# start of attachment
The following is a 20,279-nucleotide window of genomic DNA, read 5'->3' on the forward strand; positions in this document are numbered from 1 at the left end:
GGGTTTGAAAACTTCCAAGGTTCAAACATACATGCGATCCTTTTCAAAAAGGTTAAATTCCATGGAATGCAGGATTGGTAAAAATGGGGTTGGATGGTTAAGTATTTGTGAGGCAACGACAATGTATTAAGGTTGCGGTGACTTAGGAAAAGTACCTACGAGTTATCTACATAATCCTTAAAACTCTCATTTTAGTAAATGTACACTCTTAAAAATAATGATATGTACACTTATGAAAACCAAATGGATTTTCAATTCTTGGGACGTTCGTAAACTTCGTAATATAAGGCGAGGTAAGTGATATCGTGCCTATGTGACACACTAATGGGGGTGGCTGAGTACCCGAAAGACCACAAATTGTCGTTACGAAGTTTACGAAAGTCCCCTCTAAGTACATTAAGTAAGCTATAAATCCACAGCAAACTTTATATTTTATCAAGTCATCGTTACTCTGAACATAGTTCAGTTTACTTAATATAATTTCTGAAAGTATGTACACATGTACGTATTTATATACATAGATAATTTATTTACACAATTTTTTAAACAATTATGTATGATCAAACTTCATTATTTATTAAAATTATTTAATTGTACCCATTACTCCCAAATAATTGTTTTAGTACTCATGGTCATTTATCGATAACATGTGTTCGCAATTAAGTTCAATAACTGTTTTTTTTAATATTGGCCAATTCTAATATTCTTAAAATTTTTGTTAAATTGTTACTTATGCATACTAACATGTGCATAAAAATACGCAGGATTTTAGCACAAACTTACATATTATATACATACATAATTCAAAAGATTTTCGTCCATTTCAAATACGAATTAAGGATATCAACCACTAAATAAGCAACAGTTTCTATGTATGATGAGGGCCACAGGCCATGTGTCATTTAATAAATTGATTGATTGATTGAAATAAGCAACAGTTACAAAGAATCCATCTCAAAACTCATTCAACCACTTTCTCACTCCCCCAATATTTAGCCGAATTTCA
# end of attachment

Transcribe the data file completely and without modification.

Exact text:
The following is a 20,279-nucleotide window of genomic DNA, read 5'->3' on the forward strand; positions in this document are numbered from 1 at the left end:
GGGTTTGAAAACTTCCAAGGTTCAAACATACATGCGATCCTTTTCAAAAAGGTTAAATTCCATGGAATGCAGGATTGGTAAAAATGGGGTTGGATGGTTAAGTATTTGTGAGGCAACGACAATGTATTAAGGTTGCGGTGACTTAGGAAAAGTACCTACGAGTTATCTACATAATCCTTAAAACTCTCATTTTAGTAAATGTACACTCTTAAAAATAATGATATGTACACTTATGAAAACCAAATGGATTTTCAATTCTTGGGACGTTCGTAAACTTCGTAATATAAGGCGAGGTAAGTGATATCGTGCCTATGTGACACACTAATGGGGGTGGCTGAGTACCCGAAAGACCACAAATTGTCGTTACGAAGTTTACGAAAGTCCCCTCTAAGTACATTAAGTAAGCTATAAATCCACAGCAAACTTTATATTTTATCAAGTCATCGTTACTCTGAACATAGTTCAGTTTACTTAATATAATTTCTGAAAGTATGTACACATGTACGTATTTATATACATAGATAATTTATTTACACAATTTTTTAAACAATTATGTATGATCAAACTTCATTATTTATTAAAATTATTTAATTGTACCCATTACTCCCAAATAATTGTTTTAGTACTCATGGTCATTTATCGATAACATGTGTTCGCAATTAAGTTCAATAACTGTTTTTTTTAATATTGGCCAATTCTAATATTCTTAAAATTTTTGTTAAATTGTTACTTATGCATACTAACATGTGCATAAAAATACGCAGGATTTTAGCACAAACTTACATATTATATACATACATAATTCAAAAGATTTTCGTCCATTTCAAATACGAATTAAGGATATCAACCACTAAATAAGCAACAGTTTCTATGTATGATGAGGGCCACAGGCCATGTGTCATTTAATAAATTGATTGATTGATTGAAATAAGCAACAGTTACAAAGAATCCATCTCAAAACTCATTCAACCACTTTCTCACTCCCCCAATATTTAGCCGAATTTCA